Montessori and “The American Scholar”
By Eryn Killian
In his speech “The American Scholar,” Ralph Waldo Emerson asserts that schools “can only highly serve us, when they aim, not to drill, but to create” (698-699). These words were spoken nearly two centuries ago, but since then the evolution of the American school system has not been completed. Our society is accustomed to the current system, and change is slow and difficult. Yet there exists in the world today a system of education by which children are not drilled in meaningless facts, confined by desks and grades, but rather create their own education, and learn to love learning for its own sake. Emerson and Maria Montessori both recognized long ago the value of freedom in education I have come to appreciate during my own time in school. As a Montessori student for seven years, and the daughter of a Montessori teacher, the teachings of Montessori have been a central part of my upbringing. Now, however, I am in my seventh year of traditional school. Having experienced both methods, I can confirm that Emerson and Montessori have it right.
The freedom of the Montessori classroom can often appear anarchic to outsiders. They hear the concept that children choose their own work and immediately assume that the kids are spending the entire day drawing pictures and generally goofing off. However, anyone who has actually seen a Montessori classroom at work knows that is not at all the case. I believe one of the biggest causes of the flaws in our education system is that adults underestimate the motivating power of curiosity in children. Surprising as it may seem, most children want to learn. They are excited to discover new things, and master new skills. With this belief in mind, Montessori students are allowed, with the guidance of their teachers, to manage their own time, choose their own work, and choose their own workspace, whether it be at a table or on a mat on the floor. All materials are designed to encourage the student to make discoveries on his or her own, with the teacher acting as a guide, not as a dictator. In the end, the highest goal of Montessori is, as Emerson suggested, to create and not to drill—“to set the hearts of their youth on flame” (699). This philosophy guided my learning until I was ten years old.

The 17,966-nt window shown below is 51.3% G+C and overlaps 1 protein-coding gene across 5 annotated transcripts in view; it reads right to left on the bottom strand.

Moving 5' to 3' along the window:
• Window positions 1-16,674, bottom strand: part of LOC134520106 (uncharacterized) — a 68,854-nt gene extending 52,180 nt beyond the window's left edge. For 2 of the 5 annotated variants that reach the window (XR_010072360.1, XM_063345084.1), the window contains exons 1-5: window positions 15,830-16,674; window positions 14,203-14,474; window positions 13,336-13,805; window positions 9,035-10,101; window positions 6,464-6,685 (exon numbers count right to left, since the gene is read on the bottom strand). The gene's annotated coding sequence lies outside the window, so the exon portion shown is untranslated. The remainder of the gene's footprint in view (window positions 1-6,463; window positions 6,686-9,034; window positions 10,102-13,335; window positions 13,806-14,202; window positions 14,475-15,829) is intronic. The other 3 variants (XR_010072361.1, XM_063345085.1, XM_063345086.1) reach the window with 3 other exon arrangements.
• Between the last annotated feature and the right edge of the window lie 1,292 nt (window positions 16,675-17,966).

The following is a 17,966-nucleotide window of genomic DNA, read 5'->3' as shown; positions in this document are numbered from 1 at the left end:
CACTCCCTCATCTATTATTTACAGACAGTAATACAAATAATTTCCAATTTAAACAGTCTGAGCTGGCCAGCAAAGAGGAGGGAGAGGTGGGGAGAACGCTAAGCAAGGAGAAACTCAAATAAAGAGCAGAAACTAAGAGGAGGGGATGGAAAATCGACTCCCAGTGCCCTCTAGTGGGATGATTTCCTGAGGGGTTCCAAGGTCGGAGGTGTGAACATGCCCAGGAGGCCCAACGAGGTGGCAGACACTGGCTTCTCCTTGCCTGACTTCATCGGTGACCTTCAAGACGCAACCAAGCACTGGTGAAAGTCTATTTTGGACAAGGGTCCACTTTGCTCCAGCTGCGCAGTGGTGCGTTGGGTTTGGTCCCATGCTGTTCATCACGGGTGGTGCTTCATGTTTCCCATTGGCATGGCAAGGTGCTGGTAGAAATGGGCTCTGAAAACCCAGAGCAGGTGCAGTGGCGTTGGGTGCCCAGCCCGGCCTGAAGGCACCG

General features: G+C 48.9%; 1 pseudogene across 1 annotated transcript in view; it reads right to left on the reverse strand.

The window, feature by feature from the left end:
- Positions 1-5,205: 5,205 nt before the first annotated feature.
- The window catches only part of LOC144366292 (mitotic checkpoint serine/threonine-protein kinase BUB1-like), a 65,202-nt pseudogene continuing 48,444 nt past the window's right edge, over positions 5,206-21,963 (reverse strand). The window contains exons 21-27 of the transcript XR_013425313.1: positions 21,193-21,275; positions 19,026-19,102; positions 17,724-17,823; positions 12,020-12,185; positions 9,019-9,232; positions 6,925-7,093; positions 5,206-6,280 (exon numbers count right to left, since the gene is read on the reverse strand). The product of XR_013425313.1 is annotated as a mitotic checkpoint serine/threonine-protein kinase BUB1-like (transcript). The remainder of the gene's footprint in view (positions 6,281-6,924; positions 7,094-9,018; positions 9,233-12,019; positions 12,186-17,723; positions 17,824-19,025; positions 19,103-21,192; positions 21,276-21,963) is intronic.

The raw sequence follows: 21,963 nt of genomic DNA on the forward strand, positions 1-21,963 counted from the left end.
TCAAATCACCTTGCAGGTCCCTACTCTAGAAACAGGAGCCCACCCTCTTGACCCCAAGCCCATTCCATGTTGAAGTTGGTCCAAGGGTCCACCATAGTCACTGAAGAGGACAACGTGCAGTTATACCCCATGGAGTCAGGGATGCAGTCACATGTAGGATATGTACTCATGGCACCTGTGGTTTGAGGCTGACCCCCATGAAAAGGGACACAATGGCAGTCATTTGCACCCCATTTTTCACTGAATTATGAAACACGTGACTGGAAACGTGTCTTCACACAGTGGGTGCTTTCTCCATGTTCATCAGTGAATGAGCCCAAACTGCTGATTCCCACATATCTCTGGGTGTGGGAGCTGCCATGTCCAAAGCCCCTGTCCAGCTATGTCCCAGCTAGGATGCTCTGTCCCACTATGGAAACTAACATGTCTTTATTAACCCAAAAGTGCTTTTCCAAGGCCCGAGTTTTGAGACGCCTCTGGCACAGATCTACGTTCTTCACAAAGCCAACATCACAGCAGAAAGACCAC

Coming to a “normal school,” then, in fifth grade, was a huge culture shock. I was completely unaccustomed to such concepts as having to ask to use the pencil sharpener or to sit in a desk all day taking notes or to fill out worksheets. I was now being asked, not to discover facts through my own practical experience, but to sit passively and accept all that I was told as truth. I recall once asking my teacher how I was going to use a concept in real life. She replied, “Because you’ll need it for middle school.” That was certainly true, and I probably did need it for middle school. But to a child of ten, that answer means nothing—it was knowledge without context, which I therefore quickly forgot.